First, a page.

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[8 min read] A practical approach to pregnant patients presenting with skin rash in a primary care setting
For many women, pregnancy can mean lots of changes in their bodies. Fluctuating hormones and growing bellies can cause pregnancy dermatoses. It’s important to know which of these dermatoses may be dangerous, especially to both mum and baby. Because general dermatology may not always be readily available in remote regions, primary care doctors have an important role to play in the recognition and management of pregnancy dermatoses.
By far the most common pregnancy-related rash is a condition known as atopic eruption of pregnancy. This condition is eczema triggered by pregnancy, though many patients do not have any history of eczema in the past. Atopic eruption of pregnancy occurs in 1 in 5 women. It is thought to be caused by the shift towards Th2 mediated cytokine in pregnancy.
Though atopic eruption of pregnancy is fairly benign for both mum and baby, it can be very itchy and distressing to patients. These patients present eczematous plaques on flexural surfaces of the body, often on a background of xerotic skin. About a third of patients may present with a papular variant. This rash tends to recur in women during subsequent pregnancies.
The next most common pregnancy dermatosis is a condition called polymorphic eruption of pregnancy, also known as toxic erythema of pregnancy. This is also fairly common, affecting 1 in 160 deliveries. The cause is unknown, but generally benign for both mum and baby as well.
Polymorphic eruption of pregnancy presents with itchy, oedematous pink papules or raised plaques. The rash favours the abdominal stretchmarks, but can spread in just a few days all over the body. The rash can evolve into multiple morphologies, including redness, vesicles, and eczematous-appearing plaques. These skin lesions generally being late in pregnancy and spontaneously resolve over 4 weeks.
A rare but more dangerous pregnancy-related dermatosis is pemphigoid gestationis, also known as herpes gestationis. This condition is rare and may be correlated to HLA-DR3 and HLA-DR4 genotypes. The condition is caused by the same autoantibody as bullous pemphigoid and can be detected via serum testing.
Patients can develop pemphigoid gestationis at any point of pregnancy, and sometimes, during the immediate postpartum period. Lesions tend to start at the umbilicus and spread to itchy wheals and plaques with clustered vesicles or bullae. Though the vesicular rash may appear much like herpes, hence the namesake, the condition is not related to herpes simplex virus.
In most patients with pemphigoid gestationis, skin lesions resolve spontaneously, but may take months following delivery. Rarely, patients have a prolonged rash. Some women may get subsequent flares during periods or on oral contraceptives.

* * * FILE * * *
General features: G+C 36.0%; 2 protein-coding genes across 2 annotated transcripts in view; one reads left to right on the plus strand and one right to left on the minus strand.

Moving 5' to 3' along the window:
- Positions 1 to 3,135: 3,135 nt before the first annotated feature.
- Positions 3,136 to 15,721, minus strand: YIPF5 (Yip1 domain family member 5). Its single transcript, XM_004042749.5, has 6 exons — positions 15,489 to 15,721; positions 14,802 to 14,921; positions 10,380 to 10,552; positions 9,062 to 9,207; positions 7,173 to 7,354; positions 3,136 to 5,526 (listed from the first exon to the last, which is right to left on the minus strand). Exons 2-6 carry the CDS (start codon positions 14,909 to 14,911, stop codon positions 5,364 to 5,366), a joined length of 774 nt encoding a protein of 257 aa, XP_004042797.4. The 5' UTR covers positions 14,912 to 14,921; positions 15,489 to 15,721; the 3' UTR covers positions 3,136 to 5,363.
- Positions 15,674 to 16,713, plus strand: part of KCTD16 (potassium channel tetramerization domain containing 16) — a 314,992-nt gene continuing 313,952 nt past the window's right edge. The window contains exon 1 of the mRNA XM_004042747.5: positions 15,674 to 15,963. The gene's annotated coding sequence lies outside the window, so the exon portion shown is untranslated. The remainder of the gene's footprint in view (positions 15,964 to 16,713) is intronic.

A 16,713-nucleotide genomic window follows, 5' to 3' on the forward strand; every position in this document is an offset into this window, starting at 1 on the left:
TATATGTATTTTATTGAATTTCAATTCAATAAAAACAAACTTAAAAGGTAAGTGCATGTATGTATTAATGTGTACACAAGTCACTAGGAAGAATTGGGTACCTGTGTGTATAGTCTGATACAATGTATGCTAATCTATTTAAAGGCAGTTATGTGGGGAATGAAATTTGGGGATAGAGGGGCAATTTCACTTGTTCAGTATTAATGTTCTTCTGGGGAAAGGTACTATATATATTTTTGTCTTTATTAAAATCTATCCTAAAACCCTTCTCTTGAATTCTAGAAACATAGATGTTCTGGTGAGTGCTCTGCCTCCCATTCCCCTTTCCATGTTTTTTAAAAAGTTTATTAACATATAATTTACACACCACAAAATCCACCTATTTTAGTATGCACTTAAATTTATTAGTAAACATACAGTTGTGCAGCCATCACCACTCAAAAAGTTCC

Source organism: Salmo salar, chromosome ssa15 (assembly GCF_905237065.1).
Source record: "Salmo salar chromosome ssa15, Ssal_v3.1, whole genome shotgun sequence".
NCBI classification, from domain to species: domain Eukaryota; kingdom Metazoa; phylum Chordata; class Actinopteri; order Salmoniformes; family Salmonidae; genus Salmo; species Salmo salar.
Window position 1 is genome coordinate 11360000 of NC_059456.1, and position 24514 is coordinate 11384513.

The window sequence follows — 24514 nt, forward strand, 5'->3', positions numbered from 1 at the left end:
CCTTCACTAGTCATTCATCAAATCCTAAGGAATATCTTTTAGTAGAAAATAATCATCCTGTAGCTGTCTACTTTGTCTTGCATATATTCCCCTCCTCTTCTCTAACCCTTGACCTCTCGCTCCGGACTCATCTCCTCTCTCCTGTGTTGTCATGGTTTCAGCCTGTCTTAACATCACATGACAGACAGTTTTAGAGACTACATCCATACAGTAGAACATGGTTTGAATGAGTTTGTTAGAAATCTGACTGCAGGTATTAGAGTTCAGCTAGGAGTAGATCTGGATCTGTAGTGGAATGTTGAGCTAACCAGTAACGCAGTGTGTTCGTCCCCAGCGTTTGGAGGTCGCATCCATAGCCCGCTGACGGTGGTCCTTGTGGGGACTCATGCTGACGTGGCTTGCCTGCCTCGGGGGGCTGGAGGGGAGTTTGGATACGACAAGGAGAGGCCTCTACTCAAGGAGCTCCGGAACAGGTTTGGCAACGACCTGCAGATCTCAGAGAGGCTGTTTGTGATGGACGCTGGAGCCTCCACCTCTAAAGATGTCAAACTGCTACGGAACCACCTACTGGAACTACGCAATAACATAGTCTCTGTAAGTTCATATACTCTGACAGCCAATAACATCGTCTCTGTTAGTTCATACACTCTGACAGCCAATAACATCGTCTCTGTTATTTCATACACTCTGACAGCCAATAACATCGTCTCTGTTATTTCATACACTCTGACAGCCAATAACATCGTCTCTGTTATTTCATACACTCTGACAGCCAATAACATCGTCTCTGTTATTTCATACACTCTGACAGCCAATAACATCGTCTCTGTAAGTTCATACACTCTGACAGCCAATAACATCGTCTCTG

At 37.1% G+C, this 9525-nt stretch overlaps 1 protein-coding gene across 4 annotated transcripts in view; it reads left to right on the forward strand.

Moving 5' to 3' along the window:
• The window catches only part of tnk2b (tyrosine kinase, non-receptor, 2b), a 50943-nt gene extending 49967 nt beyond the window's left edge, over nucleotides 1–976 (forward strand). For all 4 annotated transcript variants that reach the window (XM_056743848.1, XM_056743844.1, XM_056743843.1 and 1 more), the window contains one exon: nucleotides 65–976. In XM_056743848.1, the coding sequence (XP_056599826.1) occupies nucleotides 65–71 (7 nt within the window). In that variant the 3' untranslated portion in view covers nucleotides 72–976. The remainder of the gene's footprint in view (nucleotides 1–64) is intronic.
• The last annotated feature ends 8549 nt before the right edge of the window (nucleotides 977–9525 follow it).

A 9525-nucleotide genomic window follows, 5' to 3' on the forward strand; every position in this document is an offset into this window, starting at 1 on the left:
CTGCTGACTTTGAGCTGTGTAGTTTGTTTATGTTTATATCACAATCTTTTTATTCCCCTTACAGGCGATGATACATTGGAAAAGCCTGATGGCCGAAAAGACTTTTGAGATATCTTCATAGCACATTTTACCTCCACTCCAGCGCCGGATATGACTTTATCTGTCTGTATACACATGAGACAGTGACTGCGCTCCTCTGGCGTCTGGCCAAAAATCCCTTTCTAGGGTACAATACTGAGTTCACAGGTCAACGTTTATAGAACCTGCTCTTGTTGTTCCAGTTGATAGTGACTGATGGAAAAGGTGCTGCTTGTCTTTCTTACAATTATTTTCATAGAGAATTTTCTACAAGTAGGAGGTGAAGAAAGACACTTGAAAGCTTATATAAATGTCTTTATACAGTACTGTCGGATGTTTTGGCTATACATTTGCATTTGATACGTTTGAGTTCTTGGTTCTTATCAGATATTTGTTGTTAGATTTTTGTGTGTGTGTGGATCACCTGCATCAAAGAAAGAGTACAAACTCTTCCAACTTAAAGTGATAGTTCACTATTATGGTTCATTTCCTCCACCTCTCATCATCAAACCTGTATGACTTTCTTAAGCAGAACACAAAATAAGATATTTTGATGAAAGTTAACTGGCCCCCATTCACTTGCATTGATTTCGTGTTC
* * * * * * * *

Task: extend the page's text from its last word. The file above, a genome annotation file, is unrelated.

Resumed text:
Pemphigoid gestationis is associated with an increased risk of premature birth and small for gestational age newborns. Oftentimes, the risk is correlated to disease severity in the mother. Diagnosis is best made with a skin biopsy with direct immunofluorescence done by a specialist. If pemphigoid gestationis is suspected, it’s best to refer to a dermatologist for skin biopsy and special testing.
Worth mentioning within the realm of pregnancy dermatoses is a condition called intrahepatic cholestasis of pregnancy. These women present with sudden onset intense itch without skin findings, though some patients who have suffered for some time may present with secondary changes such as excoriation or prurigo nodules from scratching. Intrahepatic cholestasis of pregnancy is dangerous to the foetus and can be diagnosed by serum bile acids of more than 3-100x normal levels. Any pregnant woman who presents with an intense itch should be ruled out of this dangerous condition.
For most pregnant women with either atopic eruption of pregnancy or even mild polymorphic eruption of pregnancy, there is no risk to the baby. These women can usually be treated symptomatically with topical steroids and antihistamines. Of course, it is up to the discretion of the general practitioner to use pregnancy-appropriate prescriptions available in their respective country, and caution should be used when prescribing potent topical corticosteroids. In general, pregnant women should avoid high potency due to the risk of growth restriction in the foetus.
In a primary care setting, the most important approach to a pregnant patient presenting with skin rash is to ensure that the patient does not have intrahepatic cholestasis or pemphigoid gestationis. These pregnancy dermatoses may be harmful to the foetus. Some clues for pemphigoid gestationis include a rash involving the umbilicus and a presentation erupting late in pregnancy. Any pregnant woman with an itch out of proportion to the exam should have serum bile acids evaluated at the very least. If there is any doubt about the diagnosis, the patient should be referred to general dermatology for skin biopsy and further testing. Additionally, other dermatoses unrelated to pregnancy, such as scabies, drug rashes, or viral exanthems, must be ruled out as well.
Sources: Ambros-Rudolph CM. Pregnancy dermatoses. In: Dermatology. 4th ed. Philadelphia, PA: Elsevier Saunders; 2012:472-480.
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